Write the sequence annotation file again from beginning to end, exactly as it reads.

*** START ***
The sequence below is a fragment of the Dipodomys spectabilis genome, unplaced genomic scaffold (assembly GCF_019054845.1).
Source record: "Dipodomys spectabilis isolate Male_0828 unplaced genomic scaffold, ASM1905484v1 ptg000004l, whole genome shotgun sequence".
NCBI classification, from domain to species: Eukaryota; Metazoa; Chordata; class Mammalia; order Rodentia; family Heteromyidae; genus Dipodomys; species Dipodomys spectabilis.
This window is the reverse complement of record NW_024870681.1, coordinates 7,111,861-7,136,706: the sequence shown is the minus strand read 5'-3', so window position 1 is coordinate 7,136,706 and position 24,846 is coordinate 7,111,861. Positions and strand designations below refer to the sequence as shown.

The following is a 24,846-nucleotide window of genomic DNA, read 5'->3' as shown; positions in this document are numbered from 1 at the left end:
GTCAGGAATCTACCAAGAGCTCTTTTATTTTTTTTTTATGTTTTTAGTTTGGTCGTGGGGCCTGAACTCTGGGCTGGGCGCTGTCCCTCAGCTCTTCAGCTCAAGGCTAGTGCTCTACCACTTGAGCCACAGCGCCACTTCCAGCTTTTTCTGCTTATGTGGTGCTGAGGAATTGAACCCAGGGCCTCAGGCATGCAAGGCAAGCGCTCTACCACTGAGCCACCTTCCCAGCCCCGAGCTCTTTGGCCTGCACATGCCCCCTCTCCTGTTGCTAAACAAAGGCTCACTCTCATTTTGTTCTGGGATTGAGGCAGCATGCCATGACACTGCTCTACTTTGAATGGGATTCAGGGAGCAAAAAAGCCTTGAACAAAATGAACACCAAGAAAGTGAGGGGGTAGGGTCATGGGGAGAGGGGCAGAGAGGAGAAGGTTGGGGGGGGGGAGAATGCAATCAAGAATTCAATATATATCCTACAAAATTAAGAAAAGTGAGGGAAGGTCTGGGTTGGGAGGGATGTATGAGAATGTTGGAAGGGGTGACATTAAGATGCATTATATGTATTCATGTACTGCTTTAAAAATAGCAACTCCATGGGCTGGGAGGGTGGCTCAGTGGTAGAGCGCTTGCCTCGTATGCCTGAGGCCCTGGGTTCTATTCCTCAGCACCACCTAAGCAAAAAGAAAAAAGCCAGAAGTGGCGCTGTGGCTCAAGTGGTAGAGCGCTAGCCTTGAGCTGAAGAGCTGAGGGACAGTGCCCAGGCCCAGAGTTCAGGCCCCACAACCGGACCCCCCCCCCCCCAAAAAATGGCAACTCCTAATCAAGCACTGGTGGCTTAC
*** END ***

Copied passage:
The sequence below is a fragment of the Dipodomys spectabilis genome, unplaced genomic scaffold (assembly GCF_019054845.1).
Source record: "Dipodomys spectabilis isolate Male_0828 unplaced genomic scaffold, ASM1905484v1 ptg000004l, whole genome shotgun sequence".
NCBI classification, from domain to species: Eukaryota; Metazoa; Chordata; class Mammalia; order Rodentia; family Heteromyidae; genus Dipodomys; species Dipodomys spectabilis.
This window is the reverse complement of record NW_024870681.1, coordinates 7,111,861-7,136,706: the sequence shown is the minus strand read 5'-3', so window position 1 is coordinate 7,136,706 and position 24,846 is coordinate 7,111,861. Positions and strand designations below refer to the sequence as shown.

The following is a 24,846-nucleotide window of genomic DNA, read 5'->3' as shown; positions in this document are numbered from 1 at the left end:
GTCAGGAATCTACCAAGAGCTCTTTTATTTTTTTTTTATGTTTTTAGTTTGGTCGTGGGGCCTGAACTCTGGGCTGGGCGCTGTCCCTCAGCTCTTCAGCTCAAGGCTAGTGCTCTACCACTTGAGCCACAGCGCCACTTCCAGCTTTTTCTGCTTATGTGGTGCTGAGGAATTGAACCCAGGGCCTCAGGCATGCAAGGCAAGCGCTCTACCACTGAGCCACCTTCCCAGCCCCGAGCTCTTTGGCCTGCACATGCCCCCTCTCCTGTTGCTAAACAAAGGCTCACTCTCATTTTGTTCTGGGATTGAGGCAGCATGCCATGACACTGCTCTACTTTGAATGGGATTCAGGGAGCAAAAAAGCCTTGAACAAAATGAACACCAAGAAAGTGAGGGGGTAGGGTCATGGGGAGAGGGGCAGAGAGGAGAAGGTTGGGGGGGGGGAGAATGCAATCAAGAATTCAATATATATCCTACAAAATTAAGAAAAGTGAGGGAAGGTCTGGGTTGGGAGGGATGTATGAGAATGTTGGAAGGGGTGACATTAAGATGCATTATATGTATTCATGTACTGCTTTAAAAATAGCAACTCCATGGGCTGGGAGGGTGGCTCAGTGGTAGAGCGCTTGCCTCGTATGCCTGAGGCCCTGGGTTCTATTCCTCAGCACCACCTAAGCAAAAAGAAAAAAGCCAGAAGTGGCGCTGTGGCTCAAGTGGTAGAGCGCTAGCCTTGAGCTGAAGAGCTGAGGGACAGTGCCCAGGCCCAGAGTTCAGGCCCCACAACCGGACCCCCCCCCCCCCAAAAAATGGCAACTCCTAATCAAGCACTGGTGGCTTAC